September 28, 2020

Volume X, Number 272

September 28, 2020

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Checking Your Background Check: Is Your Authorization in Compliance with the FCRA?

Most companies require background checks of their applicants and employees.  These background checks are designed to ensure the accuracy of the information that the applicant or employee supplies the employer.  As part of their background checks, employers often conduct credit checks by obtaining consumer reports from outside credit reporting agencies.  Employers legitimately obtain and utilize such information to reduce or prevent theft or liability for negligent hiring.  Employers conducting such background checks should be mindful that federal agencies, including the Equal Employment Opportunity Commission and the Federal Trade Commission (“FTC”) are taking a heightened approach to screening employers’ screening processes.  See EEOC’s E-Race Initiative,; see also Employment Background Screening Company to Pay $2.6 Million Penalty for Multiple Violations of the Fair Credit Reporting Act,

 Employers obtaining and utilizing such information must be alert to the requirements of the Fair Credit Reporting Act (“FCRA”).  Section 604(b) of the FCRA requires an employer who intends to obtain a consumer report for employment purposes to disclose this to the applicant or employee and to obtain the applicant’s or employee’s written permission.  The FTC, charged with enforcing the FCRA, allows employers to combine a disclosure and authorization.  In its authorization for a credit check, an employer may include language that the applicant or employee gives the company the right to conduct a background investigation and that such individual releases from “all liability all persons, companies, schools and corporations supplying such information.”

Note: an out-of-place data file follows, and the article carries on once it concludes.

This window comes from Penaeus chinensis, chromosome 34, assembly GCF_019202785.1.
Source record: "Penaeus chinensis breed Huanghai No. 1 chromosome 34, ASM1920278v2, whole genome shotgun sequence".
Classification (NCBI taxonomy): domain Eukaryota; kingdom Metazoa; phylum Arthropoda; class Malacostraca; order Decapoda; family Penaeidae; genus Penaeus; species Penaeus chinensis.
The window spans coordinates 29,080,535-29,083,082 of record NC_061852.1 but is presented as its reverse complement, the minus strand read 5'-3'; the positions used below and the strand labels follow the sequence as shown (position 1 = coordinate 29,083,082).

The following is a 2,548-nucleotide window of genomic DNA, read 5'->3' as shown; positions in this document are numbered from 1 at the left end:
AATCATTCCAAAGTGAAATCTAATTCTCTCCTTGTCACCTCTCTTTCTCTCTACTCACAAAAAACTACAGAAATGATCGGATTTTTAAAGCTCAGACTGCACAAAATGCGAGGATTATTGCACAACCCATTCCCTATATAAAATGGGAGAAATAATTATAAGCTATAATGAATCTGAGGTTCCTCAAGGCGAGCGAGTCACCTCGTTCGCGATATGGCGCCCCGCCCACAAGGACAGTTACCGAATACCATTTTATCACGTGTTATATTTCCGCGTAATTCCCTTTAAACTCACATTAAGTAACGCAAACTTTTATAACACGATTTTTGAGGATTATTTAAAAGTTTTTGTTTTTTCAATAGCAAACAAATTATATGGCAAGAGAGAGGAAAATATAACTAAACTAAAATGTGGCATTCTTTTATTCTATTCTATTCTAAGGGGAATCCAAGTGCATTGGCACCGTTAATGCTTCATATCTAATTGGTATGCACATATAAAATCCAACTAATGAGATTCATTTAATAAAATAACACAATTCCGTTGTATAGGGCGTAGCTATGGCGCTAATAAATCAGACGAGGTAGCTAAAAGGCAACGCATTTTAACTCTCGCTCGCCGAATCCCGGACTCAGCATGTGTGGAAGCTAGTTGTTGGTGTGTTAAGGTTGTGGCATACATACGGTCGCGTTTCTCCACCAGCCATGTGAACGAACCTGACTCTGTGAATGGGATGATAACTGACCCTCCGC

An employer may not, however, ask the applicant or employee to waive his or her FCRA rights.  Inclusion of such a waiver is in and of itself a violation of the FCRA.  So, if an employer uses an application with an authorization and also includes a waiver of any rights or claims the applicant may have for releasing background information, the entire authorization is invalid under the FCRA.

©2020 Greenberg Traurig, LLP. All rights reserved. National Law Review, Volume II, Number 285


About this Author

Keshia Tiemann, Greenberg Traurig Law Firm, Atlanta, Labor and Employment Law Attorney
Practice Group Attorney

Keshia M. Tiemann focuses her practice on representing management in a wide range of labor and employment law matters. She has represented employers on discrimination, harassment and retaliation claims, FLSA and state wage and hour law matters, and handled restrictive covenants litigation. She regularly drafts employee handbooks, personnel policies, employment agreements as well as non-competition, non-disclosure, and non-solicitation agreements.  In addition, her practice includes working closely with, and counseling, employers on various federal, state, and local...